Through the Make-A-Wish Foundation, 8-year-old Elaina Guerra chose to use her wish to help Kansas City charities.
Elaina was diagnosed with leukemia when she was 4 1/2 years old but was able to battle the disease and is now cancer-free.
She decided to use her wish to help others as a way to give back and pay it forward. Elaina says so many wonderful doctors, nurses, friends and family supported and loved her during her treatments.
"They supported us — gave us courage," Elaina said. "So I just kind of wanted to give back to those people cause they were just so sweet and kind. It makes me happy and joyful to see them caring and helping and make my wish come true."
Fifteen nonprofits across the Kansas City area are included in the wish, one of which is Sleep In Heavenly Peace — a nationwide organization that builds beds for kids without one.
Volunteers build about 1,000 beds a year, but on Saturday, 300 volunteers from three different chapters of the organization gathered at Kauffman Stadium to tackle Elaina's challenge of 300 beds.
"She's such an inspiration for so many that are here today," said Scott Foster, president of Kansas City's southeast chapter of Sleep In Heavenly Peace. "We are very emotional about our program as it is and the kids we serve, and just to see a kid want to help other kids or even grown-ups, it just tugs in a different part of your heart."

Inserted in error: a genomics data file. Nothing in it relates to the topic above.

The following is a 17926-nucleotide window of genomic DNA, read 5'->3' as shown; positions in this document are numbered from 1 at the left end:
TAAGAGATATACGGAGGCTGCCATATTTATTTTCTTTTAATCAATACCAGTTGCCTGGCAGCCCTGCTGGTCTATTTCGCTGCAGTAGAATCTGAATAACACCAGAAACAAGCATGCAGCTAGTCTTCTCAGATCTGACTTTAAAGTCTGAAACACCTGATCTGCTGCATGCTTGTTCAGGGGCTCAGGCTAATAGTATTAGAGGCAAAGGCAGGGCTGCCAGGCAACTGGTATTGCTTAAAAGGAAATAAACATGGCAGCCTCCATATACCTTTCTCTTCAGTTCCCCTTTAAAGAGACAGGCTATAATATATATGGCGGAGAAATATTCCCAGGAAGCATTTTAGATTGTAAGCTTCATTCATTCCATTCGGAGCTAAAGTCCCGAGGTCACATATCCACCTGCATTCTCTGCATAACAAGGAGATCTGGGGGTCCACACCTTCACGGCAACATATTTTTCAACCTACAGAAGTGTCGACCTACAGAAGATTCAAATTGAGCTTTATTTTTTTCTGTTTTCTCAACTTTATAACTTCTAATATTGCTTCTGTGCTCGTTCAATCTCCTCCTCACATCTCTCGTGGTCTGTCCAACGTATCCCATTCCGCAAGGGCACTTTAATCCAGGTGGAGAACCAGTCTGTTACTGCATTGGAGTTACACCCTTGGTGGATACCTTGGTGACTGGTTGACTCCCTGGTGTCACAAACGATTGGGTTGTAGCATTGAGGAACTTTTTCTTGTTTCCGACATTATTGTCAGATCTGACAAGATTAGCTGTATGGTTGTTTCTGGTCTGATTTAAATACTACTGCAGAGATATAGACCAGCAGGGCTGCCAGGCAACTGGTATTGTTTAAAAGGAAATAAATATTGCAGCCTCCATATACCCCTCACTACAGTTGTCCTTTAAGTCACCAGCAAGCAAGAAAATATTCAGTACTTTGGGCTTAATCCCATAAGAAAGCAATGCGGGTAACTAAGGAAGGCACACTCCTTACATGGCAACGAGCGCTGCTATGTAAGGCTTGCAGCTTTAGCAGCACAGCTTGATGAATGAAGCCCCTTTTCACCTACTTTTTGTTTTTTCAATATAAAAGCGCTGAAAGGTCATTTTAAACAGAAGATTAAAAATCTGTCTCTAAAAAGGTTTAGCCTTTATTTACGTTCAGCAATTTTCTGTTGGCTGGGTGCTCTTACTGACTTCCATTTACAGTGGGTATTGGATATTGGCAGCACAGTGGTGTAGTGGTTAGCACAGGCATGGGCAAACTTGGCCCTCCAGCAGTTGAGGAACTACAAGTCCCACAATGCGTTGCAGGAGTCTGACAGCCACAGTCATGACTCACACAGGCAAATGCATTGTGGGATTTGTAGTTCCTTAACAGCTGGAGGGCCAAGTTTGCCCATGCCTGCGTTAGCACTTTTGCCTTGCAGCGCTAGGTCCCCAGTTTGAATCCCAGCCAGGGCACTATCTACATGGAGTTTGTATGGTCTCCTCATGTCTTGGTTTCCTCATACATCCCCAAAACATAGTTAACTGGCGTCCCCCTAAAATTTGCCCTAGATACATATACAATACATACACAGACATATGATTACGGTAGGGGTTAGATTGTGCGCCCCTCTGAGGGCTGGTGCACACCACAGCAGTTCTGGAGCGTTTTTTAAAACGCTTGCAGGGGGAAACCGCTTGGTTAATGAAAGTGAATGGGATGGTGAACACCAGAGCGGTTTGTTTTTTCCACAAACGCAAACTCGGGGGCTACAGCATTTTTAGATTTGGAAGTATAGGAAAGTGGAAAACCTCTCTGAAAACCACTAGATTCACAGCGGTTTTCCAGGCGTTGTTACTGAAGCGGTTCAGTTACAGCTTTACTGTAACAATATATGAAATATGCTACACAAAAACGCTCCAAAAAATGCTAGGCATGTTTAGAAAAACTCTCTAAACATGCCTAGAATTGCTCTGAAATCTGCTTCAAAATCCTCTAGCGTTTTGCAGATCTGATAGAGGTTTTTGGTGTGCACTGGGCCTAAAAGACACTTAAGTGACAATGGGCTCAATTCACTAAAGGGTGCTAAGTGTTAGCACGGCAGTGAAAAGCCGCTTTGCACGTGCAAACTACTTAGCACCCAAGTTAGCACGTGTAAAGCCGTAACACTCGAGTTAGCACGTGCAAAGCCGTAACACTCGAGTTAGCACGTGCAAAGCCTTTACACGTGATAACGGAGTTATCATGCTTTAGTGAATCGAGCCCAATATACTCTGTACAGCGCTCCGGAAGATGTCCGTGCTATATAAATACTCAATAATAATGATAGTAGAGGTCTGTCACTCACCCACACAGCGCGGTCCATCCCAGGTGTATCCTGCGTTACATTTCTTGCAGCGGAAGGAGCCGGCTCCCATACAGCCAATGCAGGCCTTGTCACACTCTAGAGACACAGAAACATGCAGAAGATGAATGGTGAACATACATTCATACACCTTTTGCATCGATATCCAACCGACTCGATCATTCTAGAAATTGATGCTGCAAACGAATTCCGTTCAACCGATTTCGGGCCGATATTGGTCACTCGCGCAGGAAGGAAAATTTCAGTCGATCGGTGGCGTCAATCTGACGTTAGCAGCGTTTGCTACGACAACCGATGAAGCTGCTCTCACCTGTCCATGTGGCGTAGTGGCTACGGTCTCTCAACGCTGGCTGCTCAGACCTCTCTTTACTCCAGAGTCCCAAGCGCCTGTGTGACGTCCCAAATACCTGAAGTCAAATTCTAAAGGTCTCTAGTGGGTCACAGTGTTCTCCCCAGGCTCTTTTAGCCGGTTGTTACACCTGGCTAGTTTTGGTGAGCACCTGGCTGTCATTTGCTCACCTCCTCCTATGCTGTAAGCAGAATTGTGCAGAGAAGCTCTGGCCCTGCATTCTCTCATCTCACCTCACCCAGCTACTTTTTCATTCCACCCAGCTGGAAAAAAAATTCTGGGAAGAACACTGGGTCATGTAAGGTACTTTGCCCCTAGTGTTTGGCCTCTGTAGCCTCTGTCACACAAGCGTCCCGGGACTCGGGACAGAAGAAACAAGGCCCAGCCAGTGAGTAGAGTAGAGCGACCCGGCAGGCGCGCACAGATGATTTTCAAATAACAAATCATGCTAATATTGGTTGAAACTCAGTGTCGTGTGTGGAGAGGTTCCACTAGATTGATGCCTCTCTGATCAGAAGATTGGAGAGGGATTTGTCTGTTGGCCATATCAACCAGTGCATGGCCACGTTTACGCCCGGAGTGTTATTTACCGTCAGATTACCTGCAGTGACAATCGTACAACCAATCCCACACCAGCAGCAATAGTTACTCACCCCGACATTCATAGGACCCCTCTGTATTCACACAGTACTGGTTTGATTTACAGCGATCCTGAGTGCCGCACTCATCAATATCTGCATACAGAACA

Foster says as a utility worker, he has seen first-hand what it is like for children without beds. He believes no child should ever find themselves on the floor.
"I've been inside the houses when the kids are sleeping on the floor or on dirty towels or clothes," Foster said. "On Saturday morning, I'd be stepping over little bodies that are sleeping."
Foster and his team have delivered 2,500 beds since 2018. Each is handmade from scratch and stored until it is matched with a child.
People can apply online to qualify, but there is already a 300-person waiting list. He says the beds built Saturday will go quickly.
Elaina and her mom, Susana Guerra, stopped by during the build to see her vision come to fruition.
"It's humbling, for sure. So proud of her and the little heart that she has," Guerra said. "We just hope that what she wanted to do, which is to inspire others to reach out and do something that is selfless to others in need, I think just passing that forward."
Making sure kids have a safe and comfortable place to sleep is a cause dear to the hearts of each volunteer, but Ashley Pritchard says this event is extra special.
"I just love that she wanted her community to come together and serve," Pritchard said. "It really impacts your heart, the way you view life."
This story was originally published by JuYeon Kim on www.kshb.com.